World Cities Day: Our cities are the engines of modern Britain
Joint statement from Core Cities UK and Key Cities Group
Today our cities are collectively marking United Nations’ World Cities Day, showing our support and solidarity with hundreds of other cities across the globe.
One of this year’s themes is Open Cities. Open Cities work hard to remain diverse, tolerant and fair to all people no matter what their background. They aim to give everyone the same life chances so they can contribute to and share more in the proceeds of economic growth, what we call ‘Inclusive Growth’.
Cities are the future and more and more people are now living in them. At the moment, more than 50% of the world’s population live in a city, and this will rise to 70% by 2050.
Globally, a shift is taking place as power moves from nation states to cities in recognition of their role as drivers of economies. They are the places where the complex challenges of 21st Century life, like cohesion and climate change, will be solved.
Core and Key Cities make up 33 cities across the UK that are home to more than half the country’s population. We are pivotal to the UK economy generating almost a third of its GVA.
Our cities are the engines of modern Britain, drivers of its global trade, and have experienced a renaissance over the past two decades.
They have a strong story to tell, but they also face major local challenges which will have national impacts if not addressed.
As the UK starts its journey toward leaving the EU, we must do more to empower our cities, creating a unity of purpose, harnessing the creativity and energy of our businesses and citizens and unlocking Inclusive Growth.
Yet by EU standards, our cities have relatively few powers and low levels of investment with which to achieve these things. Partly as a result of this, living standards have remained too low for too many, for too long, with the result that many in our communities feel left behind and that they do not benefit when growth is delivered.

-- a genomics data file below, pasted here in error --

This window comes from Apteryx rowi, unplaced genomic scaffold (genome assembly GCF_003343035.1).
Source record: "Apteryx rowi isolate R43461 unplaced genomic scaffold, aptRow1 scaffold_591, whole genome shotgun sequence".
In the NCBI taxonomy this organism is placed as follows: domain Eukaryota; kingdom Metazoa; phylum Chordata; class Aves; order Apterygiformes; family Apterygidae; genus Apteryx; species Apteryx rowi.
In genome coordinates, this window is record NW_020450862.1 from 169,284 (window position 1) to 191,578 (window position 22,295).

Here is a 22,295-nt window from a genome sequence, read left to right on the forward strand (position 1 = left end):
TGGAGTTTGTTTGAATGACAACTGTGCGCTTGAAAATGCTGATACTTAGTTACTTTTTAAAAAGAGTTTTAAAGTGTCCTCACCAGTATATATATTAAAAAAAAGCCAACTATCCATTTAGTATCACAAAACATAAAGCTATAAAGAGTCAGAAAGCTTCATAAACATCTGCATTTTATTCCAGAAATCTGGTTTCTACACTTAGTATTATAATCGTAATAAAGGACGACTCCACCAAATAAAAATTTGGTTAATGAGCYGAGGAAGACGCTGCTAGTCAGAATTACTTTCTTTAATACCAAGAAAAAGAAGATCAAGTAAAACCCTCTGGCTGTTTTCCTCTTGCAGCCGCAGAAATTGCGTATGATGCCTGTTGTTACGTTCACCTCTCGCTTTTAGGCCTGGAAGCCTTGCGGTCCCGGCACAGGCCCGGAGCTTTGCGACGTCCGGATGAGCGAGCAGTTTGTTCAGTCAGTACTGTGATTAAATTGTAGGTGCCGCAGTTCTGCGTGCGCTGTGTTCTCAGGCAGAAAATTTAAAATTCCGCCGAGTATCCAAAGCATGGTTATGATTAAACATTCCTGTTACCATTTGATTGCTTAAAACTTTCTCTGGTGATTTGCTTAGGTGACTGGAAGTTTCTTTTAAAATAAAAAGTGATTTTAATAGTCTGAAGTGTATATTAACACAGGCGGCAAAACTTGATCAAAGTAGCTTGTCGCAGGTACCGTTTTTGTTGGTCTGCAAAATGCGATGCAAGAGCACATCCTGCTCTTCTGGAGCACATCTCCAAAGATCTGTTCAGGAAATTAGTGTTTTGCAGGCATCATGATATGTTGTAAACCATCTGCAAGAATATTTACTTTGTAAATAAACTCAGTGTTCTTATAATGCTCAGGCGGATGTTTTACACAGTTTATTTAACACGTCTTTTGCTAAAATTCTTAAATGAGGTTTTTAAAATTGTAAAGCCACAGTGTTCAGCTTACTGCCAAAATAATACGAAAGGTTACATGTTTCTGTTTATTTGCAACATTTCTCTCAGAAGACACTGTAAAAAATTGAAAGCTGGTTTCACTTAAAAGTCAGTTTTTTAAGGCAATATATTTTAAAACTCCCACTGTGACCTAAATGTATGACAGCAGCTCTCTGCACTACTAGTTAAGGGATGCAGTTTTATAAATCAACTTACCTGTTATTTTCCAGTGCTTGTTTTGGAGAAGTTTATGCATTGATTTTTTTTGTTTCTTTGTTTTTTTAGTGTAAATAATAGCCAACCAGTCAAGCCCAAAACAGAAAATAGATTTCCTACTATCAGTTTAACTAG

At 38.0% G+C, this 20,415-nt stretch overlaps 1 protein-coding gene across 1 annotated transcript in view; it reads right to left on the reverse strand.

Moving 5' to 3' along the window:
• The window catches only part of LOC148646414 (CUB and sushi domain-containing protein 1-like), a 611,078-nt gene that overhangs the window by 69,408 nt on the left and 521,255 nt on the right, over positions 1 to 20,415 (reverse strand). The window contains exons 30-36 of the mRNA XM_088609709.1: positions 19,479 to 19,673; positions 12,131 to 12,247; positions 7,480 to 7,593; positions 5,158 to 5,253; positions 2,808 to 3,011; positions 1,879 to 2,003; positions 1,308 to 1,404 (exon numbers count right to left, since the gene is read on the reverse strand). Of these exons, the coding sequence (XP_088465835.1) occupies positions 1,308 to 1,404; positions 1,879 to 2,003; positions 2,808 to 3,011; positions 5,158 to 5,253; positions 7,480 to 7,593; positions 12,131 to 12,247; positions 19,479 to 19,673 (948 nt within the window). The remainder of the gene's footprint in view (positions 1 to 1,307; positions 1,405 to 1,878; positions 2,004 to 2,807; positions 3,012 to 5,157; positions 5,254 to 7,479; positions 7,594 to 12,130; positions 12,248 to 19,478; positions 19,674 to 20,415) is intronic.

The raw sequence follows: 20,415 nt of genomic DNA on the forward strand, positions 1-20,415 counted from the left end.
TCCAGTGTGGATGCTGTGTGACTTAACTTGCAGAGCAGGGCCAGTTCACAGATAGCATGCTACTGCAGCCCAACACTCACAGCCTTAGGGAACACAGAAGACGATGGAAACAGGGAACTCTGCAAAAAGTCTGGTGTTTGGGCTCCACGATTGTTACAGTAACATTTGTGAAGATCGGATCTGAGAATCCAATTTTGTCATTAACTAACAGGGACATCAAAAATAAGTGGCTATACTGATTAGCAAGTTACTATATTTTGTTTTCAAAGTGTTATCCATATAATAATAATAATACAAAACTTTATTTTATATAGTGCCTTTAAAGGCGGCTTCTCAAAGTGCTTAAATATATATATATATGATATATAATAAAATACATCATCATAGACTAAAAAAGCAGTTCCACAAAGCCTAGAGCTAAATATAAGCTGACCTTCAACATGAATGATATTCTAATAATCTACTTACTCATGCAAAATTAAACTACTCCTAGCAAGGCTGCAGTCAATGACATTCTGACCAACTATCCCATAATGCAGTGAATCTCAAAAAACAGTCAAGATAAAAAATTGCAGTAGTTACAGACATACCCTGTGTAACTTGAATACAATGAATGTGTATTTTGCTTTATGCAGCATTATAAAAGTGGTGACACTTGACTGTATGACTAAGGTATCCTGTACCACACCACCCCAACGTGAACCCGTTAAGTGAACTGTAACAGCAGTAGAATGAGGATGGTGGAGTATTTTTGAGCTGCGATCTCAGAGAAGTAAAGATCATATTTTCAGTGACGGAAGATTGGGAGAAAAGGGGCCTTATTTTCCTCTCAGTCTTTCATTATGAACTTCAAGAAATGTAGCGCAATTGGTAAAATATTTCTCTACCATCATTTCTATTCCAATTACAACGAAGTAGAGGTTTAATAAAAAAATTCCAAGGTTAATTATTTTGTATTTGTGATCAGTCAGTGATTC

If the UK is to achieve a successful Brexit, and we are to maintain our reputation as a country with some of the most open and tolerant cities in the world, this needs to change.
We will continue working together on these issues, holding government to account on behalf of our citizens and we aim to come together next year to review progress and put forward ideas on where we go next.
In the meantime, next month’s budget represents a major opportunity to empower our cities, to tackle deprivation and do more to create Inclusive Growth, which in turn will drive up productivity.
But more importantly, it is an opportunity to give a message of hope to our business and communities.
Both our groups have already set out detailed ideas in the Core Cities UK Green Paper, Invest Reform Trust and the Key Cities budget submission
In particular we want to highlight three areas that will make an immediate difference, as part of a wider package of devolution and reform. These do not all apply to cities in the devolved nations, but all our cities do want more local control and commitments to place-based policy.
Housing. Greater investment, freedom to borrow and to pursue locally relevant and flexible housing policy will drive up delivery of numbers, type and quality of housing.
Education and Skills. Further devolution and local commissioning of services for adult skills and employment, linked to other services like health, will strengthen our labour markets, delivering the skills business needs and increasing productivity at a critical moment.
Brexit. A Brexit ‘City Deal’. The Brexit negotiations should include a greater recognition of the trading and skilled migration relationship between cities across the EU and how this can be maintained and strengthened.
In addition, there are a range of local government finance issues, for example the crisis faced in Adult and Children’s Care Services, that also threaten to undermine our economic role, which we deliver on behalf of the UK.
Our cities have never been more important to the future of this country. Government needs to enter into dialogue and partnership with us to exploit our untapped potential and secure the future of Britain’s Open Cities.